“We have a car up there right now in Detroit that’s getting ready to be sent down a rail to be completely crushed, to fake impact with the dummy driver inside _ the same stuff that they do with the cars on the streets,” Force said. “Ford really needs to get that credit because we couldn’t have done it without them. It has changed the future of the technology from not just beams to shut cars off, but to so many safety things that I couldn’t get into them all.”
Round 5 of the Countdown finds Force in a personal “must-win” situation. Force is winless heading into this weekend’s ninth annual NHRA Las Vegas Nationals at The Strip at Las Vegas Motor Speedway. The 23rd of 24 events on the Full Throttle Drag Racing Series schedule marks the furthest Force has gone into a season without at least reaching one final round.
The last time Force failed to win a race was during the 1986 season _ a streak of 23 years. Not only that, Force is final-less for the first time since 1984. A 126-time tour winner, Force already has raced himself out of contention for a 15th career title. He presently is ninth in points and, barring a miracle, is on the way to his worst finish since the aforementioned 1984. Force hasn’t qualified No. 1 since Sept. 1, 2006. That’s a span of 72 races, the longest such streak of his pro career.
While Force has assured himself of his 25th consecutive top-10 points finish, his won-loss record currently stands at 21-22. The last time he didn’t post a winning record was 1984, when he went 5-8 in the year before he hired Austin Coil as crew chief.
Force, 60, said he is fully aware of the numbers and what they mean to himself and Coil. “Well, naturally, records, winning championships, that’s what it’s all about,” said Force, driver of the Castrol GTX High-Mileage Ford Mustang. “I sat three hours (Tuesday) morning with Austin Coil going over the game plan for this week. We do want to win, that’s why you come, without that it doesn’t matter the money you make, and there’s not a lot of money being made in this economy right now.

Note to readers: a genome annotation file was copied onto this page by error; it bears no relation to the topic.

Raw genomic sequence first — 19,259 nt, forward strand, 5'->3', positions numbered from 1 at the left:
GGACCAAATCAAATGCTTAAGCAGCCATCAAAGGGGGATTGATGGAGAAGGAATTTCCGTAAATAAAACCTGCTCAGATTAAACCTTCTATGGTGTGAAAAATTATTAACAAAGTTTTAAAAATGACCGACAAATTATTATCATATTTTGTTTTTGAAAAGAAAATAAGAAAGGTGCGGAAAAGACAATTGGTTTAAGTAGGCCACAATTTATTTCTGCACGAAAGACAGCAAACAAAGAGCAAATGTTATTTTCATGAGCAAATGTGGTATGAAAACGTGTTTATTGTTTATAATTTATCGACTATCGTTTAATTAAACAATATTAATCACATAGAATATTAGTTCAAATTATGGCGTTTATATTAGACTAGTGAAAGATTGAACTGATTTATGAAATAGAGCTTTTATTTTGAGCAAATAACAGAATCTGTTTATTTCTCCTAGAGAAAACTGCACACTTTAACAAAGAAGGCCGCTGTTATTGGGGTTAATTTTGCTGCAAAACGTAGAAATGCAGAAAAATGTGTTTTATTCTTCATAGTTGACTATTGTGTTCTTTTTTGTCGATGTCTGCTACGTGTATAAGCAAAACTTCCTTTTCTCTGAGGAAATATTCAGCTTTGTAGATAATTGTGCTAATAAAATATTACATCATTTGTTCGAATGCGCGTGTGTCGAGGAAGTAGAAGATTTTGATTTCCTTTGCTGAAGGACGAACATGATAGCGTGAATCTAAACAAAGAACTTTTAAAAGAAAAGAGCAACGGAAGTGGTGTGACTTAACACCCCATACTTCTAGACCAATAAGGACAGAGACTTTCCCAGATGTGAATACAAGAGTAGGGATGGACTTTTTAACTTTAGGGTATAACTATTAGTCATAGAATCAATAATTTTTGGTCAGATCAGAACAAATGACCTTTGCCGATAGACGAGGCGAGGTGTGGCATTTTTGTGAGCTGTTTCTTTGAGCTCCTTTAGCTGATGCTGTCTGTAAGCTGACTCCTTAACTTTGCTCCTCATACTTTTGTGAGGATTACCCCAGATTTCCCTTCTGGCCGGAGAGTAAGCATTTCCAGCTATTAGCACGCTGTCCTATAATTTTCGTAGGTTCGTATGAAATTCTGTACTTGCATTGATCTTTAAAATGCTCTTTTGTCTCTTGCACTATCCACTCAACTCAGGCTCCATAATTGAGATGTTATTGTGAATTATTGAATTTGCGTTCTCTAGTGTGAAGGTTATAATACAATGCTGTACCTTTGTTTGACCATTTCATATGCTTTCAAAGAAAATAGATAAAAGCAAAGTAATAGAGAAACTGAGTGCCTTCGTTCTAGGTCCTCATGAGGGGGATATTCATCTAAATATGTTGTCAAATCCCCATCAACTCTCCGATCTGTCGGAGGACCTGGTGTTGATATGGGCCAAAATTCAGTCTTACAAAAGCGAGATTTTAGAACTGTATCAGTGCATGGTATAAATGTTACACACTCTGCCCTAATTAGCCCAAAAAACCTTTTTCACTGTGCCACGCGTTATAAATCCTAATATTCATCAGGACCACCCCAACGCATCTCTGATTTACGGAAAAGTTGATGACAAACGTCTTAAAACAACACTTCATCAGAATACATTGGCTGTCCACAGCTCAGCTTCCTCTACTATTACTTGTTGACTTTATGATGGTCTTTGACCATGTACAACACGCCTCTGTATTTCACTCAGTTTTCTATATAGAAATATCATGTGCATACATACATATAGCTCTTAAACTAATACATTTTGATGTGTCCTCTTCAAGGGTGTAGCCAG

“If you have to have a dream, a need to win, that’s what it’s all about. We just got to stay focused and go out there and come out of the box. (Crew chief) John Medlen, who was the original braintrust with Coil and Bernie (Fedderly), has moved into our operation to try and get my race car back on track. I’m still trying to keep my winning streaks alive. I’d like to do that. I’ve still got faith that we can turn it around. It’s all about destiny.”
Top Fuel points-leader Tony Schumacher, of Don Schumacher Racing, carries a 47-point lead over archrival Larry Dixon of Al-Anabi Racing into Vegas this weekend. Meanwhile, both the No. 3 and No. 4 contenders have become DSR teammates to “The Sarge.”
Season-long teammate Cory McClenathan is 68 points out in third in the FRAM Tough Guard Dragster, while newly minted teammate Antron Brown is fourth, 81 points back. Brown and the Matco Tools Dragster joined the DSR lineup on Tuesday, when team-owner Don Schumacher acquired the assets of Mike Ashley Racing.
“It’s real tight,” Schumacher, the six-time and reigning Top Fuel champion, said of the points-race. “Right now, there’s absolutely no room for error. If you slip up at this point, you’re likely done. We need to be on our game from the minute we unload in Vegas.”
Schumacher’s next round-win will be the 500th of his career and make him only the eighth driver to reach that milestone. Dixon joined the club at Bristol (Tenn.) Dragway, in May. Schumacher also is hoping his personal history at The Strip again will produce positive results Sunday afternoon. Of his four career wins in Vegas, three have been scored in the fall event.
“That’s all well-and-good, but Dixon has had just as much success as I’ve had with his four wins,” said Schumacher, driver of the U.S. Army Dragster. “Again, one would expect all of the contenders to run well. We just have to be that much better.”
Pro Stock regular Kurt Johnson also is looking to avoid a winless 2009 season. Johnson, driver of the ACDelco Chevrolet Cobalt, has won at least one race for 14 consecutive seasons _ second-longest to John Force’s streak in Funny Car. With 39 career victories, Johnson is No. 1 on the dubious list of NHRA’s winningest drivers without a championship. Johnson, 46, has recorded runnerup points finishes in 1993, 2000, 2003 and 2005. He is ninth in the Countdown to 1 standings led by Mike Edwards. Johnson has a 1-4 won-loss record during the playoffs, and is just 14-21 (.400) for the season.
– John Sturbin can be reached at firstname.lastname@example.orgOne Comment